No method in traffic madness

1 March 2012

The streets of Vietnam teem with people and vehicles. [Image: Ngô Trung]
The streets of Vietnam teem with people and vehicles. [Image: Ngô Trung]

Tourists often assume the chaos on Vietnam's roads does not translate to a high crash rate. Nothing could be further from the truth, writes Anna Hollows.

Anyone who has visited Vietnam knows it is a country on the move. The streets are teeming with cars and motorcycles loaded with people, furniture, animals. Crossing the road is a scary experience.

Many tourists to the big cities such as Hanoi, where I recently spent a month working, express surprise that there are not more traffic accidents. As an outsider, it does appear that the haphazard and chaotic road system seems to work. But there are accidents. Lots of them.

Last year 11,395 people were killed in traffic accidents in Vietnam and 48,734 people were injured, according to the Vietnam National Committee for Traffic Safety. But the actual figures are likely to be higher due to the difficulty of data reporting in many areas.

I spent my time in Vietnam volunteering as a nurse in the emergency department and orthopedic ward of Viet Duc Hospital, one of the busiest medical centres in the country.

Two weeks in a Vietnamese hospital was an education in itself. I spent time in the busy triage area, the important first point of contact for the hundreds of patients who arrive at the hospital each day. About 80 percent of the cases I saw were caused by traffic accidents, with motorbike riders and pedestrians the most commonly and severely injured.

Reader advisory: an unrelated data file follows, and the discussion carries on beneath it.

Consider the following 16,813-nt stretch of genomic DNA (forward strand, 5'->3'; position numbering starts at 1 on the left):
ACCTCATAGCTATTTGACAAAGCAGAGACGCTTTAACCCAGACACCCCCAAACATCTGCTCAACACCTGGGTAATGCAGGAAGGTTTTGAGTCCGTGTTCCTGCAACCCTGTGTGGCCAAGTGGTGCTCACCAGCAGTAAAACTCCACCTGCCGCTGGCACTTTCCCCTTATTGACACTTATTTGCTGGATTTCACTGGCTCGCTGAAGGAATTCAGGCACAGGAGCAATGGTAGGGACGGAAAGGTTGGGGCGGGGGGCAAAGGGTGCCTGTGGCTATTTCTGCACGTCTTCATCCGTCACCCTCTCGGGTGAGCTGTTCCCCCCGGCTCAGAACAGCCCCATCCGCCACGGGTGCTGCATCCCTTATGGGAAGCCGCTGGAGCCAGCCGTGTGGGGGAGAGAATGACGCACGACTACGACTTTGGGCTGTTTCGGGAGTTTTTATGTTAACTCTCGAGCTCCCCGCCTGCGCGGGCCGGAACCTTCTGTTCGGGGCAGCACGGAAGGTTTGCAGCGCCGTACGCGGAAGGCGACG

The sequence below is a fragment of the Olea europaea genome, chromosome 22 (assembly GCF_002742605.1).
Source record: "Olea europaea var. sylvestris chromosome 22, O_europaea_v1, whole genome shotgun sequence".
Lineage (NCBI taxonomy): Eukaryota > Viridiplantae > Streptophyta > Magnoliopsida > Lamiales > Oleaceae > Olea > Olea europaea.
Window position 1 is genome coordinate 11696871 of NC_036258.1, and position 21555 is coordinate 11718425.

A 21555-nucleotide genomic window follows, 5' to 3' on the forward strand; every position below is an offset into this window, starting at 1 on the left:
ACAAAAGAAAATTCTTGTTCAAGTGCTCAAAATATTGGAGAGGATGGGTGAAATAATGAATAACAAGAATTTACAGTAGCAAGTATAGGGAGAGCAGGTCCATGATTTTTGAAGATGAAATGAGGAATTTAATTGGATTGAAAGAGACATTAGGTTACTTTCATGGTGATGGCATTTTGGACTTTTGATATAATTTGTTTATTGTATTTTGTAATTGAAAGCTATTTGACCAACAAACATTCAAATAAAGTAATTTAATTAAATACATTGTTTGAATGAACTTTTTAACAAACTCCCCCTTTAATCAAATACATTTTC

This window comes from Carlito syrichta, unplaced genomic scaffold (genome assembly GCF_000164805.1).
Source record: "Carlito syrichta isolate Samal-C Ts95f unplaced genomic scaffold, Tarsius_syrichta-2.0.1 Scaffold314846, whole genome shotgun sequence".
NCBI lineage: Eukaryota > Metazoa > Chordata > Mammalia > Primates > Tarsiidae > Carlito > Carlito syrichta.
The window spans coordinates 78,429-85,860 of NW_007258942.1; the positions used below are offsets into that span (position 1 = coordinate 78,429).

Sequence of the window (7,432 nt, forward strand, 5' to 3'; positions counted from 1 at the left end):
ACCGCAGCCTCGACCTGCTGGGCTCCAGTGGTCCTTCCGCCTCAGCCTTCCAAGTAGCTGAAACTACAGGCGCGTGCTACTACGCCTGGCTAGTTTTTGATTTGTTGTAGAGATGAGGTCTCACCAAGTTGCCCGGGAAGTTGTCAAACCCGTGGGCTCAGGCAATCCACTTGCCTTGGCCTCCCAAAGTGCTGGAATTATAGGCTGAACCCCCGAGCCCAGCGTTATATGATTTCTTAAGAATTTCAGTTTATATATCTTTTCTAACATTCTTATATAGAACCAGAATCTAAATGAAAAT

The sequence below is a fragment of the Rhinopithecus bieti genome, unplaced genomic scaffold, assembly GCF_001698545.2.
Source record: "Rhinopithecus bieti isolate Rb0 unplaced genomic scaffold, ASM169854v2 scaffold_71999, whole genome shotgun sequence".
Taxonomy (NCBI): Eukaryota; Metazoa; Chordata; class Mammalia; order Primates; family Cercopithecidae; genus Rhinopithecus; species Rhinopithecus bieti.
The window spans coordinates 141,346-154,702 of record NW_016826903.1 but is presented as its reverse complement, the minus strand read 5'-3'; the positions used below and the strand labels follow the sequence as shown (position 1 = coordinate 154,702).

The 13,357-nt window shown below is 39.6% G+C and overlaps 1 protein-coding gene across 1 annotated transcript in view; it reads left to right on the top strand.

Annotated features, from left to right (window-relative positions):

On the first day I was there a teenage couple was rushed in. They had been involved in a motorcycle accident. The girl had obvious severe facial injuries, so she received a lot of immediate attention. Once she was stabilised, we realised the boy was bleeding from his ears. A scan revealed a cerebral haemorrhage, so we did what we could to help prepare him for surgery. That is what it is like all the time in the hospital, as case after case comes through the door.

My advice to anyone travelling in Vietnam is: do not get on a motorbike. And if you do, make sure you bring a helmet from Australia. The ones worn by most of the locals are little more than upturned ice-cream buckets.

While many Vietnamese helmets might be below Australian standards, the skills and commitment of the amazing local medical staff are second to none. I was in awe of the way my colleagues were able to deal with such overwhelming workload.

It was this mix of talent and determination that attracted my father, Fred Hollows, to Vietnam 20 years ago. He met local doctors who were keen to learn modern cataract surgery. When dad died in 1993, the Fred Hollows Foundation kept his promise to deliver training. The doctors that were trained have now gone on to teach hundreds of others. Back in 1992, just 1000 modern cataract operations were being performed annually. Today, more than 160,000 are carried out each year.

The amazing improvement is due to many factors, but above all it's that local commitment and determination which is on display in hospitals right across the country. Doctors and nurses are working in conditions that you would never see in Australia. But still they manage to do the best they can, and to do it day after day.

So next time you are travelling somewhere like Vietnam, marvelling at how the traffic seems to just work, remember that this is not necessarily the case. Despite appearances, there are bad accidents every day and each day lives are saved by skilful Vietnamese medical staff. Please try not to add yourself to their workload.

Anna Hollows is a student at Sydney Nursing School and worked in Hanoi on a Hoc Mai Scholarship from the University of Sydney.

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